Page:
reader, partly by putting in stop marks, partly by explaining vocabulary in our comments. Sometimes extra words have been put into our translations in [brackets]. In the same vein, all quotations from printed texts in languages other than English have been translated. The original Latin, German, Swedish, Norwegian, or Danish wordings are found in the publications referred to. The spelling of names of places has in many cases changed considerably since the 18thcentury, and for minor places the spelling also was somewhat haphazard. We have therefore used the modern versions even in quotes. Figure 3 Title page of Hell’s “astronomical notebook”, the manuscript referred to as MS Hell c in this report.
14 The magnetic observations in Vardø Hell measured the declination of the magnetic needle, i.e. the angle between the needle and geographic north. Traditionally this angle is denoted “west” when the needle is pointing west of north and “east” when it is on the other side. At Hell’s time the declination in northern Norway was westerly everywhere, and Hell in his manuscript usually skips the “west” designation. In modern geomagnetic terminology declination is reckoned positive towards east and negative towards west. In our tables and figures of Hell’s numbers this modern convention is used. His numbers therefore appear as negative. Today the declination in this region is positive (east). Hell’s instrument for observing the declination is in principle a compass: a magnetic needle allowed to move freely on a vertical axis. However, the task of measuring declination is quite different from that of setting the course of a ship: Whereas the mariner’s compass tells the direction in a straightforward manner, measuring declination implies the double task of first finding north by astronomical methods, and then observing the deviation of the magnetic needle. The design of the instrument is therefore noticeably different from that of an ordinary compass, and the designation declinometer is used instead. This term was used also in the 18thcentury. Observations of magnetic inclination probably was also on Hell’s scientific programme. His outline of the planned Expeditio litteraria ad Polum Arcticum has no reference to magnetic inclinations, but in a letter to Horrebow of 12thNovember 1768 (Pinzger 1927, p. 31) and in another to Schøller39of 1stJanuary 1769 (ibid, p. 42), he expresses intention to measure inclination as well as declination. Finally, in a letter of 30thApril 1769 to Count Thott40(ibid, p. 96) he explicitly states that such recordings were done routinely. An entry in the diary of Sajnovics seems to corroborate that they at least tried to observe inclination (MS Sajnovics 18thMay 1769): A tent was put up, and on a table inside the meridian line was drawn for the exploration of the magnet’s inclination. However, shortly afterwards it was overturned by a pig.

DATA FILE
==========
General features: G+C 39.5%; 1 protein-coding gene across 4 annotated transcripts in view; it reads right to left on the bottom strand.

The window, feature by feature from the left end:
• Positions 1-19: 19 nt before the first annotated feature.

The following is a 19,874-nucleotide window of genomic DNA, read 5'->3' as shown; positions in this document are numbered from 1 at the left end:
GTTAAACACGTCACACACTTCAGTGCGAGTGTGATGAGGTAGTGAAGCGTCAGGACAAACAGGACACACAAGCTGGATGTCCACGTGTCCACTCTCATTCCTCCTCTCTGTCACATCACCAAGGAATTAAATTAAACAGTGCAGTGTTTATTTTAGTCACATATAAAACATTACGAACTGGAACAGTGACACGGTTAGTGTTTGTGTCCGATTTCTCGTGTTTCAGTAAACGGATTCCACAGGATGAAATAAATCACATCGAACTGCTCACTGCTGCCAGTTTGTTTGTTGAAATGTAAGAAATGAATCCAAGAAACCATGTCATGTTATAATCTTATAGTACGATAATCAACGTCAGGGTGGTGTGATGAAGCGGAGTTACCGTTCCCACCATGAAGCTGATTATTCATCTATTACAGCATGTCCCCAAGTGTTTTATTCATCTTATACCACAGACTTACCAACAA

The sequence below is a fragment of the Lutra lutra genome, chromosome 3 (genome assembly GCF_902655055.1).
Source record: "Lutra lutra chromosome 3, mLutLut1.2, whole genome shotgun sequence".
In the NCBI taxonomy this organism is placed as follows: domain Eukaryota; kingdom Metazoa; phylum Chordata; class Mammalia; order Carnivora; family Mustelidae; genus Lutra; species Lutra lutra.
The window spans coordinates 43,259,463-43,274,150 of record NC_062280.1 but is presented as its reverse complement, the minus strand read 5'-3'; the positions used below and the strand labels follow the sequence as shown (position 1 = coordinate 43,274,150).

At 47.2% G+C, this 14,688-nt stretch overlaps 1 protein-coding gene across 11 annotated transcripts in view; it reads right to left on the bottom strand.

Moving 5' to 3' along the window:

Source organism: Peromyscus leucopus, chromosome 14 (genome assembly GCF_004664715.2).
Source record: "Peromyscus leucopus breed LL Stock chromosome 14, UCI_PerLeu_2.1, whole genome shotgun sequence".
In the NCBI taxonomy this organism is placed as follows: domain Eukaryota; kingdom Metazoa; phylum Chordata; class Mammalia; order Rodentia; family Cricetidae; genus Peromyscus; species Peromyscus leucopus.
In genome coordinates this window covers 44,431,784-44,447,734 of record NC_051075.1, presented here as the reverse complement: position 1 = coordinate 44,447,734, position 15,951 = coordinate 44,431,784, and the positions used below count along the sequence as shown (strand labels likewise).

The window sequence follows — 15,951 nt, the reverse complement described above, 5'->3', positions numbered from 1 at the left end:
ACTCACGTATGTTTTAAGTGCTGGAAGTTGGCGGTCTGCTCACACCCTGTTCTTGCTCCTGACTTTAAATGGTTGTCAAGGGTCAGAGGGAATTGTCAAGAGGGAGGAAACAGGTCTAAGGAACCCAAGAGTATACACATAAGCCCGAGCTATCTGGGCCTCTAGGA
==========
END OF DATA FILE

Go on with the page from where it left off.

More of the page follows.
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- Fall '19
- Magnetic Field, Earth's magnetic field, Magnet, Compass, Transit of Venus, Father Maximilian Hell